Jeow Som (Lao spicy dipping sauce) is a delectable sauce known for its spicy, tangy, and umami-rich flavors. Enjoy the authentic flavors of Lao cuisine with this simple and beloved staple that pairs well with many dishes using simple ingredients. Quick, easy, and ready to serve in 10 minutes!
Jeow Som pairs extremely well with Thai beef jerky, Lao papaya salad, and sticky rice. Together, they make the perfect Isaan or Lao meal.
- Why You'll Love This Recipe
- What is Jeow Som?
- Jeow Som vs. Jeow Mak Len
- Ingredients for Jeow Som
- How to Make Jeow Som
- Garnishing Options
- Helpful Kitchen Notes and Tips
- Helpful Kitchen Tools for This Recipe
- What to Serve with Jeow Som
- Top Tip
- Frequently Asked Questions
- What are Laos's famous jeow sauces?
- More Recipes You'll Love
- Jeow Som (Lao Spicy Dipping Sauce)
- Related Recipes
Why You'll Love This Recipe
- It's an easy recipe with simple ingredients packed full of bold flavors!
- It's versatile. Use it as a condiment, dip, or marinade. Don't limit the sauce to just your Asian food. Try it with any dishes to enhance flavors and taste.
- Complex yet approachable. Revel in the multifaceted taste that seamlessly balances spicy, sour, and savory notes.
- Flavorful. Combining Thai chiles, garlic, fish sauce, and lime juice creates a memorable flavor blend for your taste buds. It will quickly become your new favorite sauce.
What is Jeow Som?
Jeow Som is a classic Lao dipping sauce that captures the essence of Lao cuisine. Its base ingredients include fiery chili peppers, aromatic garlic, zesty lime juice, and the umami depth of fish sauce. This sauce adds a layer of complexity to dishes and is the perfect condiment for a variety of foods.
Jeow Som vs. Jeow Mak Len
Jeow Som and Jeow Mak Len are traditional Lao sauces popular among the Lao people. The main difference between them lies in their ingredients and flavors.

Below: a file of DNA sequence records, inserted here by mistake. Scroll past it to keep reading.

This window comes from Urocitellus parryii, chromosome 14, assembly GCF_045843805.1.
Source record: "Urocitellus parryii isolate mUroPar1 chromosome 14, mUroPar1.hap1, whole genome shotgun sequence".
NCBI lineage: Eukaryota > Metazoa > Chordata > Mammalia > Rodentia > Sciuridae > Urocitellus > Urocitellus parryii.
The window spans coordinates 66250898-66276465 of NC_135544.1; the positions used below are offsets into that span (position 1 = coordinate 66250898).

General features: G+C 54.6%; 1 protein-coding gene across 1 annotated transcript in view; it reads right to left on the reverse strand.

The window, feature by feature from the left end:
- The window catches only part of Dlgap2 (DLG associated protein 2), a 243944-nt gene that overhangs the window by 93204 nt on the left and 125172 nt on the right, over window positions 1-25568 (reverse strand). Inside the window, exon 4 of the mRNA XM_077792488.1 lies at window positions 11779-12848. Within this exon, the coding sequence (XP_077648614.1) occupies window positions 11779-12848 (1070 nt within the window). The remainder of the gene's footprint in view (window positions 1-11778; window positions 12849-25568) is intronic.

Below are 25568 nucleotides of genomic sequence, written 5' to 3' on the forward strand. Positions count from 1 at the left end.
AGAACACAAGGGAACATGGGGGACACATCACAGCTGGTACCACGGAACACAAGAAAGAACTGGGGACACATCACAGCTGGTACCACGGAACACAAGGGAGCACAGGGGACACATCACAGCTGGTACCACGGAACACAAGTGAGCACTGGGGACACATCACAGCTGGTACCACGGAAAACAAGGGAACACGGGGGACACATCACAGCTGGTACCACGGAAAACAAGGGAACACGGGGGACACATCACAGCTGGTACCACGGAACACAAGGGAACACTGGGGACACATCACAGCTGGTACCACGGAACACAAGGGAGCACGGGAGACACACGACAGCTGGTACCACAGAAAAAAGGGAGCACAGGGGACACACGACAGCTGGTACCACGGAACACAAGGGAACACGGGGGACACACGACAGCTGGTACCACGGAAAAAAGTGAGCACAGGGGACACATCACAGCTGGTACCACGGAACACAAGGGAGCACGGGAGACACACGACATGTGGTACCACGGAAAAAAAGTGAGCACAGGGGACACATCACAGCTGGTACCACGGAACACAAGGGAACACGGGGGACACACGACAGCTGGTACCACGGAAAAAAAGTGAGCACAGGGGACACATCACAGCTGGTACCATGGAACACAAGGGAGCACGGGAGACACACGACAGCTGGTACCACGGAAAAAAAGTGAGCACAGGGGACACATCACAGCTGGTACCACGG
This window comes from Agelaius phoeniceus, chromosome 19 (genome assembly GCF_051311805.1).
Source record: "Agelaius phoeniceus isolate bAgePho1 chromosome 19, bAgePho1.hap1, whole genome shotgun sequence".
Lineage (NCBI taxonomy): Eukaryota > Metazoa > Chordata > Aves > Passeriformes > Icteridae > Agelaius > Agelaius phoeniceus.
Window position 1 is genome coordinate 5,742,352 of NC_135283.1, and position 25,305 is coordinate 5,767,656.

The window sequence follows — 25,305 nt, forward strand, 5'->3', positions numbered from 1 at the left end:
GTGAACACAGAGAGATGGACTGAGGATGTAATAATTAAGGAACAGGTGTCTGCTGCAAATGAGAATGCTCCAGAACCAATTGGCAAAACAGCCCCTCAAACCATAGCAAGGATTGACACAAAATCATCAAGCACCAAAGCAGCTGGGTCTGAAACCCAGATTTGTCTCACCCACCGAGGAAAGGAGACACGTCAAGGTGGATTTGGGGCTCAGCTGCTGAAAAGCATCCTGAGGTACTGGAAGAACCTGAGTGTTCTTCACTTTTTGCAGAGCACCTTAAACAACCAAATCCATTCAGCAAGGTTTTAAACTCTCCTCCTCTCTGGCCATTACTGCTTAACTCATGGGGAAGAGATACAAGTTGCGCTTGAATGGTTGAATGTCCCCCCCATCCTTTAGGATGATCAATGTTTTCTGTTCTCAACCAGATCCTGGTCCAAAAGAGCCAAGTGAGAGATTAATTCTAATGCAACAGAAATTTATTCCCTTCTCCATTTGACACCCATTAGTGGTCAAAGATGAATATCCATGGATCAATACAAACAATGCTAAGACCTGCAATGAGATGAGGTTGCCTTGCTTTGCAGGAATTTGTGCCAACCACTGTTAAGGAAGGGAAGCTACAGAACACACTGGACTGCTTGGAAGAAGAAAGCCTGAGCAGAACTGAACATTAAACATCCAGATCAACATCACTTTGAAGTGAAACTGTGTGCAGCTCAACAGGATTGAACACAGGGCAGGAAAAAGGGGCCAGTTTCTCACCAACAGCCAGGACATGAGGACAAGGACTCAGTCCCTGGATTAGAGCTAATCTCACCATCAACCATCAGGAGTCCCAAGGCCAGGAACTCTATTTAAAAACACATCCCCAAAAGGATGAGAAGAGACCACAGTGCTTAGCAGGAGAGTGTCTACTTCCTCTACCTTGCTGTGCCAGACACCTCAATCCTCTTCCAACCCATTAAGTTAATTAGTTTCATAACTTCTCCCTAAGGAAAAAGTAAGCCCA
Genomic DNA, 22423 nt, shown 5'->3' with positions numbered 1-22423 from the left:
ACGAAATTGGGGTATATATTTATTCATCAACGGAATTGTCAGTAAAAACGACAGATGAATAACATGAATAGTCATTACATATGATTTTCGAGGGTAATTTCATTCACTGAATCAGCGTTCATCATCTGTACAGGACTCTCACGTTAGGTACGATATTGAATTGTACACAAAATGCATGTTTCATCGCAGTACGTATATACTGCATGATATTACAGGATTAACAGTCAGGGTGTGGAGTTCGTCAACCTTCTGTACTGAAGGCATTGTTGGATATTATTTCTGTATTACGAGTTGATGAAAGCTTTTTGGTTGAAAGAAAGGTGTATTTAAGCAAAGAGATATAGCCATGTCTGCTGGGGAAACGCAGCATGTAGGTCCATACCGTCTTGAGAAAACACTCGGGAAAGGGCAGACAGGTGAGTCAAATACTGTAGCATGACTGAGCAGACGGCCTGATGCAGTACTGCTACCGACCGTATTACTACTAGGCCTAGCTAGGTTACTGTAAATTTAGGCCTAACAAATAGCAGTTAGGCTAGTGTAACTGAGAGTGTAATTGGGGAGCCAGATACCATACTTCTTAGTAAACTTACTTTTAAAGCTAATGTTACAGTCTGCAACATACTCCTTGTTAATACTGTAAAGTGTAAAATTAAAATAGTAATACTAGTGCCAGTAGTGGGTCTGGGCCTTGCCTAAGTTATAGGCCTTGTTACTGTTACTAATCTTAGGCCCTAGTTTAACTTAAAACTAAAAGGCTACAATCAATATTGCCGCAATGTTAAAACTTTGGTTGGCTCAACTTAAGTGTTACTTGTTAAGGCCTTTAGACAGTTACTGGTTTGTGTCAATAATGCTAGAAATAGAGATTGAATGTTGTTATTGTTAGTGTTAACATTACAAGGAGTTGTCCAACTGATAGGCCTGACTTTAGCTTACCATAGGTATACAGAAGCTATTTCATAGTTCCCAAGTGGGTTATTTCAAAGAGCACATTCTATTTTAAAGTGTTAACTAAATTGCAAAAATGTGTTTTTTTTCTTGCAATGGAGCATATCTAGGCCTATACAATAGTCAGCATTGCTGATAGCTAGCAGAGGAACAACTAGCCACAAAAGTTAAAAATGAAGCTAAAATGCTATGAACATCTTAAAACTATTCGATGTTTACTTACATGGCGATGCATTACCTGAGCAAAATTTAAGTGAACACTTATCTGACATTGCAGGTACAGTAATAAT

Jeow Som is a simple and spicy sauce known for its deliciously spicy taste. It is made using chili peppers, which give it its spiciness.
On the other hand, Jeow Mak Len is a more complex sauce incorporating roasted herbs. It is made by roasting tomatoes, shallots, and garlic, which gives it a rich and smoky flavor.
So, while Jeow Som is straightforward and spicy, Jeow Mak Len offers a more intricate taste with its roasted ingredients.
Ingredients for Jeow Som
- Garlic. Garlic is adjustable in this recipe. If you love garlic, add a 2-3 more cloves to the sauce. Or less as needed for your taste buds!
- Chilli peppers. Use fresh Thai chili peppers. Serrano or jalapenos work as substitutes if Thai chilis are not available.
- Fish sauce (Nam Pa). Made from anchovy extract, fish sauce adds a salty umami flavor to the sauce.
- Fresh lime juice. Lime juice works well, but add a teaspoon extra as the lime juice is sharper and more sour than the lemon juice. Tamarind works as well as a substitute, but it will change the color and texture of Jeow Som to a darker and thicker.
- Sugar. Use white, palm, or brown sugar.
- Cilantro. Use both cilantro stems and leaves. The stems add more intense flavors to the sauce, so don't shy away from the stems.
How to Make Jeow Som
Jeow Som using a mortar and pestle. The traditional method
Step 1. Using a mortar and pestle, start by pounding the chilis and garlic together until you have a smooth paste.
Step 2. Add fish sauce, lime juice, and sugar to the mortar. Use the pestle to grind and stir the ingredients until the sugar dissolves gently.
Step 3. Add the chopped cilantro to the mix and stir together again. Taste your Joew Som and adjust with more fish sauce, lime juice, or sugar for your taste buds. Add more cilantro as well if you'd prefer in your sauce. That's it!
Jeow Som in a food processor. Or a spice grinder.
Step 1. Blend the Ingredients using a spice grinder or small food processor. Combine the prepared chili peppers, garlic cloves, sugar, and 2 tablespoons of liquid to help turn the blades. It can be fish sauce or lime juice (allocated for the recipe, not in addition). Blend until you achieve a harmonious and finely textured sauce.